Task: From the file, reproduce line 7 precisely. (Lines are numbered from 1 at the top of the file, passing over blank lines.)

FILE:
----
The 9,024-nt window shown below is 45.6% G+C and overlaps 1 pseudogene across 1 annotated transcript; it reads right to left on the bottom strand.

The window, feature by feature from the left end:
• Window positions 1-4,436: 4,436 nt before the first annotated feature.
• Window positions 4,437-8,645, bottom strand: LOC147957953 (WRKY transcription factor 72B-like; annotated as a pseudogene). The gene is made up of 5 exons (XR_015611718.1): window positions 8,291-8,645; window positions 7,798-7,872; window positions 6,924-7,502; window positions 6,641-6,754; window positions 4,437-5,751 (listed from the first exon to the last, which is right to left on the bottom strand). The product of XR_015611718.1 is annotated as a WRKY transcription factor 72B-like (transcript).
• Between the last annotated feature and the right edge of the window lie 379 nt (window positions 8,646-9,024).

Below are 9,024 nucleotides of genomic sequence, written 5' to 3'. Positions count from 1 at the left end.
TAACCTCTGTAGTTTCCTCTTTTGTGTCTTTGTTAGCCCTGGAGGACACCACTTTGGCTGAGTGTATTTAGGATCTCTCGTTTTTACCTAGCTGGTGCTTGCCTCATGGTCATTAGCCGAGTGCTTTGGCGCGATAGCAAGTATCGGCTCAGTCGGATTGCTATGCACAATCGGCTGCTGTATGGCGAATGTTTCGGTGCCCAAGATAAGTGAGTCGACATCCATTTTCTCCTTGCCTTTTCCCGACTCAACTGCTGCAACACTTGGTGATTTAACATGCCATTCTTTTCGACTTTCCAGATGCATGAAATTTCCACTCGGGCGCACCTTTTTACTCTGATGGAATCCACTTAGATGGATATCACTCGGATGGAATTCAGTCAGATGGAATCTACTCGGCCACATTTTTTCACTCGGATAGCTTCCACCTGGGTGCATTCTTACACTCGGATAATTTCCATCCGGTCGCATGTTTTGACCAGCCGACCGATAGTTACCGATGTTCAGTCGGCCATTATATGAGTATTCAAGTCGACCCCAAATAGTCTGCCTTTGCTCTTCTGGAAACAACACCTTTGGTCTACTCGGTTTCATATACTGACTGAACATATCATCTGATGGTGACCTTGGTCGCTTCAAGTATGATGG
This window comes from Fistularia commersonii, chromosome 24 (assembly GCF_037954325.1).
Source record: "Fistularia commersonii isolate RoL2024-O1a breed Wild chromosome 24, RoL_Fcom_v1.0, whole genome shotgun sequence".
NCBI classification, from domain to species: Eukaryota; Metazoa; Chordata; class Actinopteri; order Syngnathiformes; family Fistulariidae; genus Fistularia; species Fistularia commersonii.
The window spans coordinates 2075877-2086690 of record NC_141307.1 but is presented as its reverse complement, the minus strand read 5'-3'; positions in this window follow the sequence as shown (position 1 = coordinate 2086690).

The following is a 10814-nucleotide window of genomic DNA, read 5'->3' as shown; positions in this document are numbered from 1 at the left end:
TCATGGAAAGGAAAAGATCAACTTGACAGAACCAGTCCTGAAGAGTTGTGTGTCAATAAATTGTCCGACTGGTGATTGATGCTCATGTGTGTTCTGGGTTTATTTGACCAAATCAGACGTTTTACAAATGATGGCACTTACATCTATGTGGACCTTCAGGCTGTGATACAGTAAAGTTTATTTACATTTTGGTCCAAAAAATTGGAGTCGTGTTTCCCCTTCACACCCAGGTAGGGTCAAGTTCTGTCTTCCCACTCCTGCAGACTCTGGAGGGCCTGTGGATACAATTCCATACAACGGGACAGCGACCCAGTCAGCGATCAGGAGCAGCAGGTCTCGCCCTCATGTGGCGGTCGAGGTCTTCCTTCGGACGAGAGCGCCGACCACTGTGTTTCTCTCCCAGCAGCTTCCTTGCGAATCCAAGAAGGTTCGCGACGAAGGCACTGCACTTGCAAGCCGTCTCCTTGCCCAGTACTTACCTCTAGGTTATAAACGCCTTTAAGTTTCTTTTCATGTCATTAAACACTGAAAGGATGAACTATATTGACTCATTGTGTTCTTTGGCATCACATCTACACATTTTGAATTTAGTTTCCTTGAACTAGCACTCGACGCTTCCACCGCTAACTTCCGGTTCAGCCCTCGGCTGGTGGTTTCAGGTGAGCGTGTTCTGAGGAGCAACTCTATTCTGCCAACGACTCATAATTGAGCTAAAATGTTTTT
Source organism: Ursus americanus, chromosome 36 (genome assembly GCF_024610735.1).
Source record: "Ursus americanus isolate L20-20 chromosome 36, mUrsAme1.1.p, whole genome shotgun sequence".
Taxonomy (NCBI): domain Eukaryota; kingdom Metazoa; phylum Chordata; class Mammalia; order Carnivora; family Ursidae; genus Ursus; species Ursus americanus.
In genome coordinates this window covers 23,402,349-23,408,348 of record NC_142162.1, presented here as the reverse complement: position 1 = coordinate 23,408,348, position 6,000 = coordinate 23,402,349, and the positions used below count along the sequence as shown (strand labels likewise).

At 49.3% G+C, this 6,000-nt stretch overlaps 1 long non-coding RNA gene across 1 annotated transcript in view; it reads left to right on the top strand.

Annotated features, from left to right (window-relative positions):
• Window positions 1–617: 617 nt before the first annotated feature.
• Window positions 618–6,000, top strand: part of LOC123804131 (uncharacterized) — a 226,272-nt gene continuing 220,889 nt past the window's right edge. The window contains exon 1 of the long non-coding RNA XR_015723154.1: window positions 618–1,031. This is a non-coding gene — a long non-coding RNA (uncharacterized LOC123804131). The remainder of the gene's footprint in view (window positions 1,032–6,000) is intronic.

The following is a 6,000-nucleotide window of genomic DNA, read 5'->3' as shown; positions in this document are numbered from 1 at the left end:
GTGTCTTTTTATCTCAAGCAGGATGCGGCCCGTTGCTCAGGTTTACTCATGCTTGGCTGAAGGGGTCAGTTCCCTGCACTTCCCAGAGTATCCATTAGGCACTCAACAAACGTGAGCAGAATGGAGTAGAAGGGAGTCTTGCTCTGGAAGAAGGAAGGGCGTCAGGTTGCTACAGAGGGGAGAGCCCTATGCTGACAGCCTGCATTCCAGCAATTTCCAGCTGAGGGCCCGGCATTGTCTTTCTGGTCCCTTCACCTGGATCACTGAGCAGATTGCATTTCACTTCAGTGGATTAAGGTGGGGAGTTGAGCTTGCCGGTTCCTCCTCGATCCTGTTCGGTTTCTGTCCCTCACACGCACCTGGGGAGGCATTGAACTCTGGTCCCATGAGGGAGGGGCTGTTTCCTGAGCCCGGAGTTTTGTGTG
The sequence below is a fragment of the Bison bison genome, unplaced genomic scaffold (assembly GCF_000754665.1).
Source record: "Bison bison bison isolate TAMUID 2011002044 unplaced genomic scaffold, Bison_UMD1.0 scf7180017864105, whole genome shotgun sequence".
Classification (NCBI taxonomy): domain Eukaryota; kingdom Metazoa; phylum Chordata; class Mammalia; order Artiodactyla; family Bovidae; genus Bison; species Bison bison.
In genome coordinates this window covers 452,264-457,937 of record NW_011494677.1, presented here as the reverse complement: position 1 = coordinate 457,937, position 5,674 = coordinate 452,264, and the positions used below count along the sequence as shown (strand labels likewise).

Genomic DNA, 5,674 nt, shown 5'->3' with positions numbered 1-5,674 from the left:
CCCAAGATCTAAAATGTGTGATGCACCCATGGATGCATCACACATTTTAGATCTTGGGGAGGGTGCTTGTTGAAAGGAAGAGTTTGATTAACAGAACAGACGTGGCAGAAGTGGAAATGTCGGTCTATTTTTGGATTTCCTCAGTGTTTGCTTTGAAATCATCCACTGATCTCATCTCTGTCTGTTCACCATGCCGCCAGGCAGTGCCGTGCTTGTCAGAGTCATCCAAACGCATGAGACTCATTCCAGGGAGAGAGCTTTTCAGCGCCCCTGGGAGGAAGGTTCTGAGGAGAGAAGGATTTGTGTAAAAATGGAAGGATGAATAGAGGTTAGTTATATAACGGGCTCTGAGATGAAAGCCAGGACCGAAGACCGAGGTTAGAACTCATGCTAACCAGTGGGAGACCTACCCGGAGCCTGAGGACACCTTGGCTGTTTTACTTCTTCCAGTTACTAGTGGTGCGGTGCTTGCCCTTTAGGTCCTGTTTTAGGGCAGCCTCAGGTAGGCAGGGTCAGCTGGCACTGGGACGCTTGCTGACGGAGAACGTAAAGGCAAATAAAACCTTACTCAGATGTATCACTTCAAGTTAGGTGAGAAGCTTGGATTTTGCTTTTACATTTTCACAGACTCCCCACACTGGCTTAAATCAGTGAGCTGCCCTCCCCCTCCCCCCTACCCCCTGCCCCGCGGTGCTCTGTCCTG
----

TAACCTCTGTAGTTTCCTCTTTTGTGTCTTTGTTAGCCCTGGAGGACACCACTTTGGCTGAGTGTATTTAGGATCTCTCGTTTTTACCTAGCTGGTGCTTGCCTCATGGTCATTAGCCGAGTGCTTTGGCGCGATAGCAAGTATCGGCTCAGTCGGATTGCTATGCACAATCGGCTGCTGTATGGCGAATGTTTCGGTGCCCAAGATAAGTGAGTCGACATCCATTTTCTCCTTGCCTTTTCCCGACTCAACTGCTGCAACACTTGGTGATTTAACATGCCATTCTTTTCGACTTTCCAGATGCATGAAATTTCCACTCGGGCGCACCTTTTTACTCTGATGGAATCCACTTAGATGGATATCACTCGGATGGAATTCAGTCAGATGGAATCTACTCGGCCACATTTTTTCACTCGGATAGCTTCCACCTGGGTGCATTCTTACACTCGGATAATTTCCATCCGGTCGCATGTTTTGACCAGCCGACCGATAGTTACCGATGTTCAGTCGGCCATTATATGAGTATTCAAGTCGACCCCAAATAGTCTGCCTTTGCTCTTCTGGAAACAACACCTTTGGTCTACTCGGTTTCATATACTGACTGAACATATCATCTGATGGTGACCTTGGTCGCTTCAAGTATGATGG